Ed Walker, managing member of Regeneration Partners LLC, Roanoke
George Stanley, Cityscape, Richmond
Commonwealth Architects, Richmond
Brooks Stanley, Richmond
The $20 million renovation of this historic landmark returned a gem to downtown Roanoke. The 125-room Patrick Henry Hotel opened in 1925 and quickly became a hotspot for drinks, comedy acts and dancing in its elegant ballroom. By 2007, the 10-story brick and stone hotel — then under the ownership of a New York company that had filed for bankruptcy — had closed. In October 2009, local developer Ed Walker bought the deteriorating 145,000-square-foot building for $1.3 million and decided to restore the Patrick Henry to its former glory.
“Everything was almost impossible,” is the way Walker sums up the renovation. The first challenge was seeing if the 84-year-old building could be saved. “There was an enormous architecture and engineering exercise. It was a real risk, because the building was so far gone,” he recalls. “It was taking on water through a missing roof and stuff like that.”
Obtaining financing in the midst of a recession also posed a challenge. Valley Bank in Roanoke, which has provided financing for other Walker projects, agreed to put up the construction money, he says. Walker has been a member of the community bank’s board of directors since 2007. State and federal historic tax credits — used to encourage private investment in historic projects by reducing investors’ income tax liability — also were critical. A team headed by Walker’s company counsel, Cooper Youell of Whitlow & Youell in Roanoke, secured the credits. “We just had a phenomenal team that got the job done on time and on budget,” says Walker. “I get way too much credit.”
Construction began in late 2009, and the hotel reopened in June 2011. Some of the work was painstaking, including the hand cleaning and restoration of the ballroom’s crystal chandeliers, which had been spray painted.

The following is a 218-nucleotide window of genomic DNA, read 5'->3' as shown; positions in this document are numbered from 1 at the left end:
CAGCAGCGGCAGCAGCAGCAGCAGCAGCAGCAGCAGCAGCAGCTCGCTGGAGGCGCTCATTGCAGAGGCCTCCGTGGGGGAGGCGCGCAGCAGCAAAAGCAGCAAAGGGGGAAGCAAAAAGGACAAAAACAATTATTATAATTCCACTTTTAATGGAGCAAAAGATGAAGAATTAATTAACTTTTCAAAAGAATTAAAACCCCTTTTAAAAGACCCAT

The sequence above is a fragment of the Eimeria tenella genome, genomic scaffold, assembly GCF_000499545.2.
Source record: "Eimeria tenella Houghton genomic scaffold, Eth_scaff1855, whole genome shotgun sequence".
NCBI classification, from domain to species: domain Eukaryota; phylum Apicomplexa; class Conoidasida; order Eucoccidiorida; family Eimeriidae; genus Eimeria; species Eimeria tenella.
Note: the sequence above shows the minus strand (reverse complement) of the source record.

Today the chandeliers sparkle again, and the ballroom is a popular destination for high school proms and other social events. Walker says all of the building’s 132 apartments have been rented to students at the nearby Jefferson College of Health Sciences. Local entrepreneurs opened a bar and restaurants in the hotel. Plus, there’s about 2,000 square feet of office space available for lease by local organizations.
Walker, a Roanoke native, has played a key role in reshaping some of Roanoke’s other significant downtown buildings. What strikes him about projects like the Patrick Henry is the “tremendous privilege to work with people where everyone is pulling in the same direction, with a low ego/high output type of approach … In this case, the community decided to take responsibility for its landmarks, and we charted a course to preserve the Patrick Henry. “
What made it stand out
The renovation preserved a historic landmark. The reopening also provided new opportunities for local entrepreneurs. The hotel’s lobby bar, Penny Deux lounge and the First and Sixth Restaurant— owned by local operators — add a lively vibe to Roanoke’s downtown scene.
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